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INFLUENCE OF PRESSURE IN PIPELINE DESIGN EFFECTIVE AXIAL FORCE

Olav Fyrileiv and Leif Collberg

Det Norske Veritas,
Veritasveien 1,
N-1322 Hvik, Norway

This paper gives an introduction to the concept of effective
axial force. Further it explains how this concept is applied in
modern offshore pipeline design. Finally the background for
using the effective axial force in some of the DNV pipeline
codes is given.
ABSTRACT
This paper discusses use of the effective axial force
concept in offshore pipeline design in general and in DNV
codes in particular.
The concept of effective axial force or effective tension has
been known and used in the pipeline and riser industry for some
decades. However, recently a discussion about this was
initiated and doubt on how to treat the internal pressure raised.
Hopefully this paper will contribute to explain the use of this
concept and remove the doubts in the industry, if it exists at all.

Keywords: Pipelines, Effective axial force, Pressure
effects, pipeline codes.

INTRODUCTION
The concept of effective axial force allows calculation of
the global behaviour without considering the effects of internal
and/or external pressure in detail. In particular, global buckling,
so-called Euler buckling, can be calculated as in air by applying
the concept of effective axial force.
The effective axial force is often considered as a virtual
force in contrast to the so-called true axial force given by the
integral of stresses over the steel cross-section. It is, however, a
concept used to avoid integration of pressure effects over
double-curves surfaces like a pipe deformed by bending.
The effective axial force is also used in the DNV-RP-F105
Free spanning pipelines to adjust the natural frequencies of
free spans due to the change in geometrical stiffness caused by
the axial force and pressure effects. A recent paper claimed,
however, that the effect was the opposite of the one given in the
DNV-RP-F105 and may cause confusion about what is the
appropriate way of handling the pressure effects.
The main problem with the internal and external pressures
is that the effect of these is often the opposite of what one
instantaneously thinks is correct. Therefore these effects have
been sources to misunderstandings and wrong designs.
One example, as given by Palmer and Baldry (1974), is a
straight pipeline restrained by rigid anchor blocks in each end.
When this pipe is exposed to internal pressure, a tensile stress
develops in the hoop direction. Due to Poissons effect, this
hoop stress will tend to shorten the pipe. Since the shortening is
prevented by the anchor blocks, the stress in the tensile
direction also becomes positive. Despite of this the pipeline
will buckle when the pressure reach a certain critical level as
shown in the experiment conducted by the authors.
It is generally accepted that global buckling of pipelines is
governed by the effective axial force. However, in the DNV
Pipeline Standard DNV-OS-F101, also the local buckling
criterion is expressed by use of the effective axial force concept
which easily could be misunderstood. Local buckling is, of
course, governed by the local stresses, the true stresses, in the
pipe steel wall. Thus, it seems unreasonable to include the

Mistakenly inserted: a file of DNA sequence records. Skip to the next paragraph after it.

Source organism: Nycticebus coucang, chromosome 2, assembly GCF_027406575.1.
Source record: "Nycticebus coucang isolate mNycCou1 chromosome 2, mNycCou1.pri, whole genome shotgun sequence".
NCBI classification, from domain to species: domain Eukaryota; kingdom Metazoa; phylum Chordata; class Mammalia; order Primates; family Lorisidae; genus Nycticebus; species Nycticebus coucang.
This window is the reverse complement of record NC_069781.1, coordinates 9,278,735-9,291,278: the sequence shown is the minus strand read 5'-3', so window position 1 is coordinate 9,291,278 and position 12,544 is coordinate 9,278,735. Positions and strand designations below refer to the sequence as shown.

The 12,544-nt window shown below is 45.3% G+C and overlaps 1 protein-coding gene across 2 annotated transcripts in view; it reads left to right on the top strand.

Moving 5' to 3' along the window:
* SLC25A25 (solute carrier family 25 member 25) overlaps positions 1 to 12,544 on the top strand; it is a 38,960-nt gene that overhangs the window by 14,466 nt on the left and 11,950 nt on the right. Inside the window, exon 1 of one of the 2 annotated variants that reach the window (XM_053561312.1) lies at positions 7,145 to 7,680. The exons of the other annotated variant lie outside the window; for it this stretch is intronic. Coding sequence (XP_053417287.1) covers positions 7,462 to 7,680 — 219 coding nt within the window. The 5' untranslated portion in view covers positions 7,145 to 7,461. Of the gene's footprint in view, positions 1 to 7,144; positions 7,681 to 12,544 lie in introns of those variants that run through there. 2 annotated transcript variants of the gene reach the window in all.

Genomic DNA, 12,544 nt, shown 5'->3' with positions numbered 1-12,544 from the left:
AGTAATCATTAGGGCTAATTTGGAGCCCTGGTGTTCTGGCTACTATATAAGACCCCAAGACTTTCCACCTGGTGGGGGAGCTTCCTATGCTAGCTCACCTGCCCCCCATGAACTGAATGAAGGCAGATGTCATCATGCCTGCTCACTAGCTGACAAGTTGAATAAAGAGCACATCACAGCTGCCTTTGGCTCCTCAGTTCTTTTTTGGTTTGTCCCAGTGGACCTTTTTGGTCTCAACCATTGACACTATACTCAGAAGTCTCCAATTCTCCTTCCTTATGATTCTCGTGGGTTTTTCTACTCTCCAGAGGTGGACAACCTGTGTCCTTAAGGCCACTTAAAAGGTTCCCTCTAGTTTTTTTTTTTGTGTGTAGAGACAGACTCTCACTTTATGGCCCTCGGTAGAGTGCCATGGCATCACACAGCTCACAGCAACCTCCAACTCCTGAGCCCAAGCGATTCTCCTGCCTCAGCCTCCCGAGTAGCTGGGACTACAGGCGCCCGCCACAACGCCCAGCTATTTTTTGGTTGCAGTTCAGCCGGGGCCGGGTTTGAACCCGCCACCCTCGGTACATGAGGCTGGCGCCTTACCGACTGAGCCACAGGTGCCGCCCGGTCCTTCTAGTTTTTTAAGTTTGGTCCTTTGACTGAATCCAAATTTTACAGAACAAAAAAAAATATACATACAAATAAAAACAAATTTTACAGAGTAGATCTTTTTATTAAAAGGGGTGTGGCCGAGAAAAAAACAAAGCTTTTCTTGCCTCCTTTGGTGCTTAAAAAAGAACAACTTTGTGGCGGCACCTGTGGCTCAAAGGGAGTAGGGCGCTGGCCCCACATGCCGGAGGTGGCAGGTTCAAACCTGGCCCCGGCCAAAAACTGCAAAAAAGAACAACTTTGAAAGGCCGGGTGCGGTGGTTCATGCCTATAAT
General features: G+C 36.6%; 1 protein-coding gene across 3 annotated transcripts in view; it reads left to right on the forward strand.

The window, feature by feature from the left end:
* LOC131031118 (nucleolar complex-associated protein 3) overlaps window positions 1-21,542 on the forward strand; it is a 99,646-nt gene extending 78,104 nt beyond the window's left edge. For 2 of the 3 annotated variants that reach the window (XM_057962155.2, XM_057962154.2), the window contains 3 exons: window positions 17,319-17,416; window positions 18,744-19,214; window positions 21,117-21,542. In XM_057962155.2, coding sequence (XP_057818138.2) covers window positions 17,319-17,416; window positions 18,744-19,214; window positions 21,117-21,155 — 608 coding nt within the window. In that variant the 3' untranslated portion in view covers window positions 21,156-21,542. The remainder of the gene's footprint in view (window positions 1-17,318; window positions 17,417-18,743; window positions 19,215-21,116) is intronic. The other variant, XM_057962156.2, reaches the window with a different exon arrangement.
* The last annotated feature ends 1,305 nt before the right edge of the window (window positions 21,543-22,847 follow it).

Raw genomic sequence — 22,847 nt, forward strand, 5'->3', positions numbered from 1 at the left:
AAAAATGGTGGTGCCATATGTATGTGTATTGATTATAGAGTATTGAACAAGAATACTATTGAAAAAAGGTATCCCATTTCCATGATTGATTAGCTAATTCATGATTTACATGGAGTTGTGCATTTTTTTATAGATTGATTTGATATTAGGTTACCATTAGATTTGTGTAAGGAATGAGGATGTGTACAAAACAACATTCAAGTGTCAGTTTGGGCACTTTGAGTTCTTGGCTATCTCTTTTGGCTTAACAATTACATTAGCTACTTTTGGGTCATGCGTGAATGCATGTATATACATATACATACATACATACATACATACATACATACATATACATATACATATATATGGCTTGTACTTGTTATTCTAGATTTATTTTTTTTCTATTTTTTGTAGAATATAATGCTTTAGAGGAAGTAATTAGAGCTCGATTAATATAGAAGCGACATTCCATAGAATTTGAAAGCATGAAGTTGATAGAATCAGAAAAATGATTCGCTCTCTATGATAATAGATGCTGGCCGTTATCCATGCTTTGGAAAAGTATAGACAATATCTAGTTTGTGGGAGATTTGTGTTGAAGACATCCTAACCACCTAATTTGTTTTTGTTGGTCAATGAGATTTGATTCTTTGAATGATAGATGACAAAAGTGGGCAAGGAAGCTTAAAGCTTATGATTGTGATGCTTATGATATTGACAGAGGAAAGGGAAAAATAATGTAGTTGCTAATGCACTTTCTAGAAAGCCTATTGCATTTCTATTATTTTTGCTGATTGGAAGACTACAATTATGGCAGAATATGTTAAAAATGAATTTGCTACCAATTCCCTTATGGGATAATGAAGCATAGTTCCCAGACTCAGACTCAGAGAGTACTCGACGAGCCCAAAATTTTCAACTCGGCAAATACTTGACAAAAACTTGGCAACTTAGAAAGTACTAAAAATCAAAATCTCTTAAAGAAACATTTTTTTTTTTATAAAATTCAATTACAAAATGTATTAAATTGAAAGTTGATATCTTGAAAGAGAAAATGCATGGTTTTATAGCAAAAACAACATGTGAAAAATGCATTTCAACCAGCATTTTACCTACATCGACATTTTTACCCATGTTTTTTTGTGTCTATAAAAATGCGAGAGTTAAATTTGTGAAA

effective axial force and not the true axial force as used in the
former DNV Pipeline Standard DNV96. The reason for this is
explained in detail in this paper.
The explanation of this contradiction is of course the
effective axial force which becomes negative as the pressure
builds up. The composite action of the fluid/gas pressure and
the steel pipe axial force will cause buckling.
1 Copyright 2005 by ASME
Proceedings of OMAE2005
24th International Conference on Offshore Mechanics and Arctic Engineering (OMAE 2005)
J une 12-17, 2005, Halkidiki, Greece
OMAE2005-67502
As will be shown later, the effective axial force governs
the structural response of the pipeline in an overall perspective,
influencing on lateral buckling, upheaval buckling, anchor
forces, end expansion and natural frequencies of free spans. For
this reason it of outmost importance to understand its effects
and be able to estimate it accurately in order to end up with a
safe and reliable design.
When it comes to local effects like local buckling, steel
stresses and yielding, the true axial force governs. However, as
seen later in this paper, the effective axial force may still be
used to simplify the design criterion.
Even though the effective axial force has been used in
pipeline codes for several decades, see for example DNV76
(1976), it is still misunderstood and misinterpreted when it
comes to the effect of pressures. The effect of the internal
pressure is treated by for example Palmer and Baldry (1974)
and Sparks (1983, 1984), who seemed to introduce the term
effective axial force.
Quite recently Galgoul et al (2004) and Carr et al. (2003)
claimed that the expression for the effective axial force and the
way it is applied in some DNV codes like DNV-OS-F101 and
DNV-RP-F105 is wrong. This is not the case as shown in the
following.
This paper will not come up with any new expressions or
application for the effective axial force. The intention is solely
to try to give the background for this concept and its application
in the pipeline codes. By doing so, it is the hope that the design
criteria become easier to understand and that it will not be
misinterpreted in the future.

EFFECTIVE AXIAL FORCE CONCEPT